The battle of Lepanto became known as one of the most impressive naval battles fought in history. My paper discusses captivity during and after that battle – in particular of those Muslims that were brought to Rome – regarding four aspects: countability, slave agency, categorization and festival representation. It moves from a discussion of the number of captives, to scribal constructions of taxonomies and slave’s agency; it is followed by these captives display in processions and ends with an in–depth examination of the denominations applied to these Muslims.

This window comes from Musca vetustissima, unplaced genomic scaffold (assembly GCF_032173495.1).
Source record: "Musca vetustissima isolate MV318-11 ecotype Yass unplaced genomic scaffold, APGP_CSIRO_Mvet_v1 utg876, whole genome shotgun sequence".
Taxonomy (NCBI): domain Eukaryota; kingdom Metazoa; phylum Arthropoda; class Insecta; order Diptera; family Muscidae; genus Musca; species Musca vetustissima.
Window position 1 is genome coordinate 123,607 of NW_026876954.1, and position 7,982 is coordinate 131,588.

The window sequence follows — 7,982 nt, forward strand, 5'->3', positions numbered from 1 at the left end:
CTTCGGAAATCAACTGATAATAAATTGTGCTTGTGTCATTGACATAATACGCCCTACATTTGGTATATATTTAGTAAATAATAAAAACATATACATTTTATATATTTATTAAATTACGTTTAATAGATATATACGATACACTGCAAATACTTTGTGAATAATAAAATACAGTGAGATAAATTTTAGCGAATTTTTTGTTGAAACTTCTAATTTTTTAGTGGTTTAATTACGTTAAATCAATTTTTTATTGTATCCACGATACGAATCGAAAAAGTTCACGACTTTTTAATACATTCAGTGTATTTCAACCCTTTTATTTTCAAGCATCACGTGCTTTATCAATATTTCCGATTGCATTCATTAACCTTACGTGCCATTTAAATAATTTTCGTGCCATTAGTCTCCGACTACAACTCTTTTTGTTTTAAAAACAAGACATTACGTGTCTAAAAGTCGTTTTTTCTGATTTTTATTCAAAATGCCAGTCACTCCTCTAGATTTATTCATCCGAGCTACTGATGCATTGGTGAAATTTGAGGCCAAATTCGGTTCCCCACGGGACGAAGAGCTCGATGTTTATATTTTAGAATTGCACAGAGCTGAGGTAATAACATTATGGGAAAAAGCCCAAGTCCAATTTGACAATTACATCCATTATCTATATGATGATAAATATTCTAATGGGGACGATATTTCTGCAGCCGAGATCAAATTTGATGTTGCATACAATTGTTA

The first part of my paper critically engages with these estimates: I discuss where they originated and whether or not they seem (im)plausible. To do so, I briefly contextualize recent figures with contemporary sources listing slaves taken by various Papal galleys during the battle. My intention is to shed light on how social relations where shaped historically. In particular, I’m asking for the mutual relationship of the constitution of ‹slavery› and the construction of communities through early modern practices. I analyze to what extend the scribes’ writing practices allow us to glimpse the socio-cultural background of those Muslims who were enslaved at Lepanto. Scribes were not just writing on slaves. Their lists were part of a complex negotiation. The captives had their own agency and at least limited possibilities of influencing the way the scribe was writing on and listing them. Although fairly little is known about early modern scribal practices, sources show that the clerk listed the slaves’ names using a special system of categorization. His notes give information about the slaves’ names, origins, occupations, ages, the colour of their skin, their injuries, and if they were converts. While he was taking notes and later translating them into lists in tidy handwriting, the scribe constructed social groups and communities that affected the Muslims’ lives in captivity. Consequently, the latters’ shaped their future at least partially by their answers when they were interrogated after the battle and the scribe wrote down the records. As a consequence, studying these constructions is methodologically demanding: The sources historians are dealing with were often written under conditions of an imbalance of power. In addition, the lists bear witness to the fact that humans were judged like commodities; by an alleged economical and social “value”. Consequently, using them demands a thorough historical analysis which avoids simply rewriting the dichotomy of the scribes’ power and the slaves’ powerlessness. The paper then centers around the presentation of the above-mentioned Muslim slaves in Roman triumphal celebrations. Carefully prepared, the triumphal processions allow a discussion of the symbolic representation of slaves and, thus, the socio-cultural mechanisms of slavery in the Catholic community. I finally discuss the denominations ‹captives› and ‹slaves› that were applied to the Muslims in regard to their sociocultural position and ‹value›. My conclusion uses the existing information about the scribes’ writing practices and about those Muslim enslaved at Lepanto that were brought to Rome to sum up a brief insight into this chapter of the history of enslaved Muslims in 16th-century Rome: slaves taken at the battle of Lepanto.